2. Neil Young, “Cortez the Killer”

“I played this on a boat when diving at Poor Knights in New Zealand and the pace worked well. It also reminds you to be respectful in a foreign place, and no matter where you are in the world, if you’re underwater, you’re a guest… so be polite.”

3. Tully, “Thank You”

“This is from the soundtrack to a '70s surf film called Sea of Joy. Basically thanks the sea for everything, so it’s another no-brainer.”

See the full list here. 


Golden Gal by Animal Collective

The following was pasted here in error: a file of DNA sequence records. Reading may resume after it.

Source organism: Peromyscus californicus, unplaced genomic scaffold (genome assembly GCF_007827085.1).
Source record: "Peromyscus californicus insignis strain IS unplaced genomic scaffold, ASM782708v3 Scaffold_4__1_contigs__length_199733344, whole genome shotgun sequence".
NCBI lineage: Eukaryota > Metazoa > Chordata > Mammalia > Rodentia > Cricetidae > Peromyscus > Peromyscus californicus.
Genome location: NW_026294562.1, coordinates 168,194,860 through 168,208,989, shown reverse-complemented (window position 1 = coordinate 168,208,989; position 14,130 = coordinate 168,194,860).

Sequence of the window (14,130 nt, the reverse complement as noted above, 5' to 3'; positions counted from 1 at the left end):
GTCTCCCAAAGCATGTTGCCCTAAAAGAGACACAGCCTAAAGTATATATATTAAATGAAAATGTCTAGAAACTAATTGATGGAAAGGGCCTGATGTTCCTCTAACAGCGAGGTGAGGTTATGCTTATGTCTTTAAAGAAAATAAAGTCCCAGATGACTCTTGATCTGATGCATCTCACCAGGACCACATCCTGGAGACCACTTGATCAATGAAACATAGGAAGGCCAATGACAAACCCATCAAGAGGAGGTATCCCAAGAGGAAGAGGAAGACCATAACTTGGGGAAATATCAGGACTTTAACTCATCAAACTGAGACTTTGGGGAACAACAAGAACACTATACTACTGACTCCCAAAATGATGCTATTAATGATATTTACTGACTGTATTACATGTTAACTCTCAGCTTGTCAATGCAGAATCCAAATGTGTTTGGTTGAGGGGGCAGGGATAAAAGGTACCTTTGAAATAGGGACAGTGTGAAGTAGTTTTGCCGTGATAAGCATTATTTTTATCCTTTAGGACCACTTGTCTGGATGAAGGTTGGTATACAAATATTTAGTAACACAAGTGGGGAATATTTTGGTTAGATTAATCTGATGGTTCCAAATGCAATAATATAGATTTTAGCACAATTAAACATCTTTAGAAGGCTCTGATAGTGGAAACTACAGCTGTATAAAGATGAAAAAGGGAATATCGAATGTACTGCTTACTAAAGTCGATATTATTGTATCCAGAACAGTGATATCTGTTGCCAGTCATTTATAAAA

Painting With is experimental psych band Animal Collective’s tenth studio LP. This time with a line up that includes Avey Tare(David Portner), Panda Bear (Noah Lennox), and Geologist (Brian Weitz), Deakin (Josh Dibb) sat this one out recording his own solo album. I’ve been a big fan of the band for awhile, enjoying listening to the evolution of their sound in albums like Strawberry Jam and Merriweather Post Pavilion. Though I’d dug their previous effort Centipede Hz, it was a little cluttered musically and ultimately didn’t hold up to previous efforts from the band. Still, I’m always excited for a new Animal Collective release because they’re a band forever growing, expanding and looking to find something new but still feels true to Animal Collective.